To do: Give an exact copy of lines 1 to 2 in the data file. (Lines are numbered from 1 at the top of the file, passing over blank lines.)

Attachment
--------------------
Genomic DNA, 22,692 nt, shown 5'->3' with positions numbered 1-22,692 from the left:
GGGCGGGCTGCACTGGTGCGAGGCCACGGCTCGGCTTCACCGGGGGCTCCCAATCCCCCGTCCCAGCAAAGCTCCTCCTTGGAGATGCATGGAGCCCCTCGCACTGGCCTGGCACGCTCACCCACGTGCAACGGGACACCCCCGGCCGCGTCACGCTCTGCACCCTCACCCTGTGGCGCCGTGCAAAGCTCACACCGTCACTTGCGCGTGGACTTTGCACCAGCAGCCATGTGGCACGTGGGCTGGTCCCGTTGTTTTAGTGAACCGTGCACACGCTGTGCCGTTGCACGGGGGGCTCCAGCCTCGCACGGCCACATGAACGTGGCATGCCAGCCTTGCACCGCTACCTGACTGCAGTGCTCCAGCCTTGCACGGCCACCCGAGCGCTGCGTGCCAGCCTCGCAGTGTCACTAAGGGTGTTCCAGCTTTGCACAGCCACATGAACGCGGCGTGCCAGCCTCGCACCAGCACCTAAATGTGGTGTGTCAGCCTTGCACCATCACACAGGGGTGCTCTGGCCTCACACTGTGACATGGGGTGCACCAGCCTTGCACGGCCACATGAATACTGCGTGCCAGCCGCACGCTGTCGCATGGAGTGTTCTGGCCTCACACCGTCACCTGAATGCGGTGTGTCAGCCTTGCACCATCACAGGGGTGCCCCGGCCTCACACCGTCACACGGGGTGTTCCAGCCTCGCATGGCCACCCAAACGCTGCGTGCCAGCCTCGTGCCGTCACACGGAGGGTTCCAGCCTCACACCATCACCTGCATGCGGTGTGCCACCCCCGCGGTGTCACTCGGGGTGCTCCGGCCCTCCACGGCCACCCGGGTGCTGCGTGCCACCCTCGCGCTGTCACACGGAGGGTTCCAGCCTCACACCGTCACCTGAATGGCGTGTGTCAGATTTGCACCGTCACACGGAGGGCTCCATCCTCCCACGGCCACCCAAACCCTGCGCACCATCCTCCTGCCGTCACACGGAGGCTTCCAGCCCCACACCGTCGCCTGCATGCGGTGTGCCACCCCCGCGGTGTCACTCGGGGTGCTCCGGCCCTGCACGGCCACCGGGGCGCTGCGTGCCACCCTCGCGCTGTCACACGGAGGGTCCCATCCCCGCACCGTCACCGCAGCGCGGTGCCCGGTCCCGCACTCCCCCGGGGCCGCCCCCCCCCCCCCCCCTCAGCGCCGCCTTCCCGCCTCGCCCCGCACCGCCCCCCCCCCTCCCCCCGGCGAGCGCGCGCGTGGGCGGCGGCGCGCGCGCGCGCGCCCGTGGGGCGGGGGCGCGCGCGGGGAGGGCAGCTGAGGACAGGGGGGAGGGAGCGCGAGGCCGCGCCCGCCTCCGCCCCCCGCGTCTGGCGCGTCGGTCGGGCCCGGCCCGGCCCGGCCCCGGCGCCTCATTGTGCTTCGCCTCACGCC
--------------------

Genomic DNA, 22,692 nt, shown 5'->3' with positions numbered 1-22,692 from the left:
GGGCGGGCTGCACTGGTGCGAGGCCACGGCTCGGCTTCACCGGGGGCTCCCAATCCCCCGTCCCAGCAAAGCTCCTCCTTGGAGATGCATGGAGCCCCTCGCACTGGCCTGGCACGCTCACCCACGTGCAACGGGACACCCCCGGCCGCGTCACGCTCTGCACCCTCACCCTGTGGCGCCGTGCAAAGCTCACACCGTCACTTGCGCGTGGACTTTGCACCAGCAGCCATGTGGCACGTGGGCTGGTCCCGTTGTTTTAGTGAACCGTGCACACGCTGTGCCGTTGCACGGGGGGCTCCAGCCTCGCACGGCCACATGAACGTGGCATGCCAGCCTTGCACCGCTACCTGACTGCAGTGCTCCAGCCTTGCACGGCCACCCGAGCGCTGCGTGCCAGCCTCGCAGTGTCACTAAGGGTGTTCCAGCTTTGCACAGCCACATGAACGCGGCGTGCCAGCCTCGCACCAGCACCTAAATGTGGTGTGTCAGCCTTGCACCATCACACAGGGGTGCTCTGGCCTCACACTGTGACATGGGGTGCACCAGCCTTGCACGGCCACATGAATACTGCGTGCCAGCCGCACGCTGTCGCATGGAGTGTTCTGGCCTCACACCGTCACCTGAATGCGGTGTGTCAGCCTTGCACCATCACAGGGGTGCCCCGGCCTCACACCGTCACACGGGGTGTTCCAGCCTCGCATGGCCACCCAAACGCTGCGTGCCAGCCTCGTGCCGTCACACGGAGGGTTCCAGCCTCACACCATCACCTGCATGCGGTGTGCCACCCCCGCGGTGTCACTCGGGGTGCTCCGGCCCTCCACGGCCACCCGGGTGCTGCGTGCCACCCTCGCGCTGTCACACGGAGGGTTCCAGCCTCACACCGTCACCTGAATGGCGTGTGTCAGATTTGCACCGTCACACGGAGGGCTCCATCCTCCCACGGCCACCCAAACCCTGCGCACCATCCTCCTGCCGTCACACGGAGGCTTCCAGCCCCACACCGTCGCCTGCATGCGGTGTGCCACCCCCGCGGTGTCACTCGGGGTGCTCCGGCCCTGCACGGCCACCGGGGCGCTGCGTGCCACCCTCGCGCTGTCACACGGAGGGTCCCATCCCCGCACCGTCACCGCAGCGCGGTGCCCGGTCCCGCACTCCCCCGGGGCCGCCCCCCCCCCCCCCCCTCAGCGCCGCCTTCCCGCCTCGCCCCGCACCGCCCCCCCCCCTCCCCCCGGCGAGCGCGCGCGTGGGCGGCGGCGCGCGCGCGCGCGCCCGTGGGGCGGGGGCGCGCGCGGGGAGGGCAGCTGAGGACAGGGGGGAGGGAGCGCGAGGCCGCGCCCGCCTCCGCCCCCCGCGTCTGGCGCGTCGGTCGGGCCCGGCCCGGCCCGGCCCCGGCGCCTCATTGTGCTTCGCCTCACGCC